A Simple Way to Profit From Europe and the Pacific

Exchange-traded funds offer a convenient way to invest in sectors or niches that interest you. If you'd like to diversify your portfolio with some large-cap stocks from Europe and the Pacific region, the Vanguard MSCI EAFE ETF (NYS: VEA) could save you a lot of trouble. Instead of trying to figure out which companies will perform best, you can use this ETF to invest in lots of them simultaneously.

The basics
ETFs often sport lower expense ratios than their mutual fund cousins. The Vanguard ETF's expense ratio -- its annual fee -- is a very low 0.12%.

This ETF's performance has roughly been in about the middle of its category over the past five years, and it's up almost 11% so far this year. As with most investments, of course, we can't expect outstanding performances in every quarter or year. Investors with conviction need to wait for their holdings to deliver.

With a low turnover rate of 5%, this fund isn't frantically and frequently rejiggering its holdings, as many funds do.

Why Europe and the Pacific?
Europe is in the middle of a prolonged financial crisis, which has depressed many of its stocks. Thus, they're more attractively priced now. They're not likely to rebound sharply for a while, but it's worth considering them while they're down. The Pacific, too, has experienced a slowdown.


Many European and Pacific companies had so-so performances over the past year, but they could see their fortunes change in the coming years. Toyota Motors (NYS: TM) bucked that trend, rising 23% over the past year. The company has a very strong reputation for quality and reliability in its vehicles, so some were troubled by a recent massive recall. The company is performing well, though, posting third-quarter results that feature strong growth in Japan, but a pullback in China, due to some anti-Japan protests and territorial disputes.

Banco Santander (NYS: SAN) gained 3%. Based in Spain, its earnings plummeted recently, as it got rid of many bad loans. On the plus side, though, it generates much of its revenue in Latin America, where economies such as Brazil's are in better shape and growing faster than many in Europe.

France-based oil giant Total SA (NYS: TOT) shed 2%, hurt not only by its exposure to Europe, but also by operating in some unstable areas, such as Iraq. It plans to boost its production by 30% by 2017, is shedding some non-core assets, and has invested significantly in renewable energies, as well, such as in solar power company SunPower (NAS: SPWR) . Compared to many peers, the stock seems undervalued.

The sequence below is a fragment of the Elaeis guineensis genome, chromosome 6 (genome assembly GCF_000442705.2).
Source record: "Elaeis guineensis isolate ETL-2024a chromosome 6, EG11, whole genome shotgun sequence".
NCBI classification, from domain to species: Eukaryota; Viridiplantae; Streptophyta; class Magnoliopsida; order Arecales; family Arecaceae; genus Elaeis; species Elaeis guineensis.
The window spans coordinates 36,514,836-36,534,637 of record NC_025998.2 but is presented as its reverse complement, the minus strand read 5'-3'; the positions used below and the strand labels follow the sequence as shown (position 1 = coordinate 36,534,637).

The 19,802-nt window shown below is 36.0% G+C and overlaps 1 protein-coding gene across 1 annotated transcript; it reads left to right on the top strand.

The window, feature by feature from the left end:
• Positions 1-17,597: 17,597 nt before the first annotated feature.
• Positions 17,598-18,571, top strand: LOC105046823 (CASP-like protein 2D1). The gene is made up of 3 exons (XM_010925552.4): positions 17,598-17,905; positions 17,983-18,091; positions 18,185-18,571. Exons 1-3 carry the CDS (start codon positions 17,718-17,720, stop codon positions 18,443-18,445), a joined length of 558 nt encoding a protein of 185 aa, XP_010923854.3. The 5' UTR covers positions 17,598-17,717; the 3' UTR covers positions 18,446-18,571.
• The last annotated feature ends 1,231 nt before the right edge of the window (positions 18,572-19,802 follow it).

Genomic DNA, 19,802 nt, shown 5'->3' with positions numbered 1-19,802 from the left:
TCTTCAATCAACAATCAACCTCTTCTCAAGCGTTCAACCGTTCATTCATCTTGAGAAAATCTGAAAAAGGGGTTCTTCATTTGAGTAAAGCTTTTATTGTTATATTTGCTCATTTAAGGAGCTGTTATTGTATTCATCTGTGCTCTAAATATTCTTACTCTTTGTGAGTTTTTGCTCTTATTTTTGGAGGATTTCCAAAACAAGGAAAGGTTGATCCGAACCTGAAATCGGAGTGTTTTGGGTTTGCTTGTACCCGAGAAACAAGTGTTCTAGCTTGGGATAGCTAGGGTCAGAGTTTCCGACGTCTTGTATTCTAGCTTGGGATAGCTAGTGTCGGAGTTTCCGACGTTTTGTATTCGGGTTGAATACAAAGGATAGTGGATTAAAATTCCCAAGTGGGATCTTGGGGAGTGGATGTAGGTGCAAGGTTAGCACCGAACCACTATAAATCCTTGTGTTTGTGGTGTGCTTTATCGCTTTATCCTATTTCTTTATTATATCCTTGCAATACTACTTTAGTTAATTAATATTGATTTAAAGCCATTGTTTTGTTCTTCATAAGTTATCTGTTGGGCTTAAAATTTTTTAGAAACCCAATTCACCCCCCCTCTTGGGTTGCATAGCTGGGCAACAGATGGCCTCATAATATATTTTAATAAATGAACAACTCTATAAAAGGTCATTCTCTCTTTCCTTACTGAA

Germany-based conglomerate Siemens AG (NYS: SI) rose 2%. It has also been battered by Europe's turmoil, but bulls see a promising future for it, as it can help other companies cut their energy costs. The company has been investing in the growing battery business, and plans to buy back up to $3.6 billion of its stock. Its fourth-quarter earnings featured U.S. sales up 18%, and the company has announced plans to cut nearly $8 billion in costs by 2014, and to sell some assets, as well.

The big picture
A well-chosen ETF can grant you instant diversification across any industry or group of companies -- and make investing in and profiting from it that much easier.

You don't even have to invest in foreign companies to profit internationally. Check out our free report, 3 American Companies Set to Dominate the World, to learn about three titans in our own backyard that do a lot of business abroad. Click here to get your free copy before it's gone.

 

The article A Simple Way to Profit From Europe and the Pacific originally appeared on Fool.com.

Longtime Fool contributor Selena Maranjian, whom you can follow on Twitter, has no positions in the stocks mentioned above. The Motley Fool has no positions in the stocks mentioned above. Motley Fool newsletter services recommend Total SA. (ADR). Try any of our Foolish newsletter services free for 30 days. We Fools may not all hold the same opinions, but we all believe that considering a diverse range of insights makes us better investors. The Motley Fool has a disclosure policy.

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